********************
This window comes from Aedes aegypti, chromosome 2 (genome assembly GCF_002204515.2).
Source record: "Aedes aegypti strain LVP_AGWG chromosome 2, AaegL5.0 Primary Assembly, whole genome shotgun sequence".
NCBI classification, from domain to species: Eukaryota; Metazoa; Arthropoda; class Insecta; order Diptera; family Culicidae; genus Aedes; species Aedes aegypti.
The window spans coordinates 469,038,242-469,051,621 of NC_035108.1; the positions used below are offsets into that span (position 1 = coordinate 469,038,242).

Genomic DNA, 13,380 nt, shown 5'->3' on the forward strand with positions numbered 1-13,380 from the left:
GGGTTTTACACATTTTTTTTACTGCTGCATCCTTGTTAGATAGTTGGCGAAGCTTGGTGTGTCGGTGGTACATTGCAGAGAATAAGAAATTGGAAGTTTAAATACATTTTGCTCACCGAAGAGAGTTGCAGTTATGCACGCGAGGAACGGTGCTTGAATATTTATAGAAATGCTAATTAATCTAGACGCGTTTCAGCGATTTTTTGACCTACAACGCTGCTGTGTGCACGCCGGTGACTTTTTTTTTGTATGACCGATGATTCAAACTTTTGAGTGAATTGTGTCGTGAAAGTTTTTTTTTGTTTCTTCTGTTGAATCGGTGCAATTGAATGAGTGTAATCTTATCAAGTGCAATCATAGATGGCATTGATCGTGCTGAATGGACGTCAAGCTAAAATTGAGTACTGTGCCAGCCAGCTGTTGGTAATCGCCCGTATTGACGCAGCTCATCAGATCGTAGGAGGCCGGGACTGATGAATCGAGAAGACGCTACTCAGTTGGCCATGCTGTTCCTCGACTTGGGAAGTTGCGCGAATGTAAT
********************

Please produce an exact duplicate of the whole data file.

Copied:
This window comes from Aedes aegypti, chromosome 2 (genome assembly GCF_002204515.2).
Source record: "Aedes aegypti strain LVP_AGWG chromosome 2, AaegL5.0 Primary Assembly, whole genome shotgun sequence".
NCBI classification, from domain to species: Eukaryota; Metazoa; Arthropoda; class Insecta; order Diptera; family Culicidae; genus Aedes; species Aedes aegypti.
The window spans coordinates 469,038,242-469,051,621 of NC_035108.1; the positions used below are offsets into that span (position 1 = coordinate 469,038,242).

Genomic DNA, 13,380 nt, shown 5'->3' on the forward strand with positions numbered 1-13,380 from the left:
GGGTTTTACACATTTTTTTTACTGCTGCATCCTTGTTAGATAGTTGGCGAAGCTTGGTGTGTCGGTGGTACATTGCAGAGAATAAGAAATTGGAAGTTTAAATACATTTTGCTCACCGAAGAGAGTTGCAGTTATGCACGCGAGGAACGGTGCTTGAATATTTATAGAAATGCTAATTAATCTAGACGCGTTTCAGCGATTTTTTGACCTACAACGCTGCTGTGTGCACGCCGGTGACTTTTTTTTTGTATGACCGATGATTCAAACTTTTGAGTGAATTGTGTCGTGAAAGTTTTTTTTTGTTTCTTCTGTTGAATCGGTGCAATTGAATGAGTGTAATCTTATCAAGTGCAATCATAGATGGCATTGATCGTGCTGAATGGACGTCAAGCTAAAATTGAGTACTGTGCCAGCCAGCTGTTGGTAATCGCCCGTATTGACGCAGCTCATCAGATCGTAGGAGGCCGGGACTGATGAATCGAGAAGACGCTACTCAGTTGGCCATGCTGTTCCTCGACTTGGGAAGTTGCGCGAATGTAAT